I had dinner last night with a wonderful, young, idealistic Romanian lawyer who has been traumatised (really) by the decision of a country she loves to abandon the European project she passionately believes in. I didnt realise some young Romanians feel this way but they do and very many good people in Britain and Europe feel the same for the sort of reasons I respect - idealistic, noble ones.
Lots more British people worry about how it will affect the economy, which I very much understand.
But a fair few people in Britain on the left feel like Ed Vulliamy in this article in The Guardian (where else?). They hate Brexit because they don't like Britain and want it to stop being so British. This is also a strong reason why they are in favour of lots of immigrants Coming to the U.K.
"For me, departure from Europe was a given: in the tea leaves at a deep and mainstream cultural level beyond the slaughter at Heysel stadium and serial record of England’s football fans, or politicians’ Eurosceptic ranting. It was in the tarot cards of those bulimic, retarded royal occasions – jubilee, wedding, babies; in the sickly nostalgia of The King’s Speech; in the Olympic Games and Boris’s parachute – like Ukip on bad acid. Above all, over the crisis of wretched refugees and migrants, it howled from the pages of newspapers like the Sun, which has never lost an election and wasn’t going to lose this one...
On the slipstream of empire, I’ve always thought – to the point of treason – of my British passport as a “burden of shame” as UB40 so eloquently put it, “a British subject, not proud of it”. Now, trying to cling on in “the continent”, it is just a downright embarrassment – not only a badge of shame, but also, worse in a way, of pointless, bellicose imbecility."He is right about one thing - Brexit now feels like it was inevitable, although unlike him I did not expect it.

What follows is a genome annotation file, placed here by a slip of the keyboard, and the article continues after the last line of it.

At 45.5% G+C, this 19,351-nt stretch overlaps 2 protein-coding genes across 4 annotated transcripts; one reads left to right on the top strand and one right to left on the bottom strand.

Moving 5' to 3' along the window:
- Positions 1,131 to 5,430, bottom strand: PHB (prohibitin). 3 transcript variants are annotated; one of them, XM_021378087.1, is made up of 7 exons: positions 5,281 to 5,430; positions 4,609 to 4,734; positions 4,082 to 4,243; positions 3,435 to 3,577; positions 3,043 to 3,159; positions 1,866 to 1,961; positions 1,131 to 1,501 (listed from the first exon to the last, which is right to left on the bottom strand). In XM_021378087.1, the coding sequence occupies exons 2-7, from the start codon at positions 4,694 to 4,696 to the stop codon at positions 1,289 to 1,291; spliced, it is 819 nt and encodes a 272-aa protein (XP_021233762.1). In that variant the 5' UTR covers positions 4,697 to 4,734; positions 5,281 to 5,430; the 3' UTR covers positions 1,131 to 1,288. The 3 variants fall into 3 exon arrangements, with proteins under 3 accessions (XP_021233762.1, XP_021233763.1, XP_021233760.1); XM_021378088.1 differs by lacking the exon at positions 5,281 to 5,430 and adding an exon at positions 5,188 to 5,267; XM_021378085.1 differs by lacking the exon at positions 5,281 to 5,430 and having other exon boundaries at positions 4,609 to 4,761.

Some Romanians think our leaving the EU is 'selfish' and we should stay to make the EU a better institution, particularly for Romania's sake. Many (most?) Romanians seem to think Brexit is about racism directed towards East Europeans. The Romanian executive I had lunch with today thinks that, though he said he thought racism was normal. A few admire Britain's courage in leaving.
In the late nineteenth century Romanian intellectuals looked to France as a source of ideals on which to model themselves, as Lucian Boia pointed out, whereas most Romanians liked the EU because it spends money spent on the country and because they prefer to be ruled by Westerners rather than their own politicians (they are right to do so). However things are changing and a number of Romanians in their twenties believe in European unity. Which makes good sense viewed from Bucharest.
It is not only British freedom that is a romantic idea. The EU has its poetry too. Unfortunately those beautiful ideals segue into ideas like this, expressed by a German Professor of International Relations who moulds the minds of young people at a British university.
I understand the term foreigner but I reject it as retrograde. I don't perceive myself as a foreigner, or any of the people I know. I reject the idea of countries and boundaries should be transcended as much as possible. The very nature of states or countries has changed dramatically. Borders limit human freedom, they are social constructs that need to change. From an IR point of view, the purpose of international institutions is to alter the behaviour of states so that they cooperate rather than purely pursue national interest because the latter results in conflict.....I see the EU as a vanguard promoting freedom of movement which in the future should encompass the world.This is Romantic with a vengeance - the kind of ideas that the French Revolution produced in the minds of the sillier readers of Romantic poetry.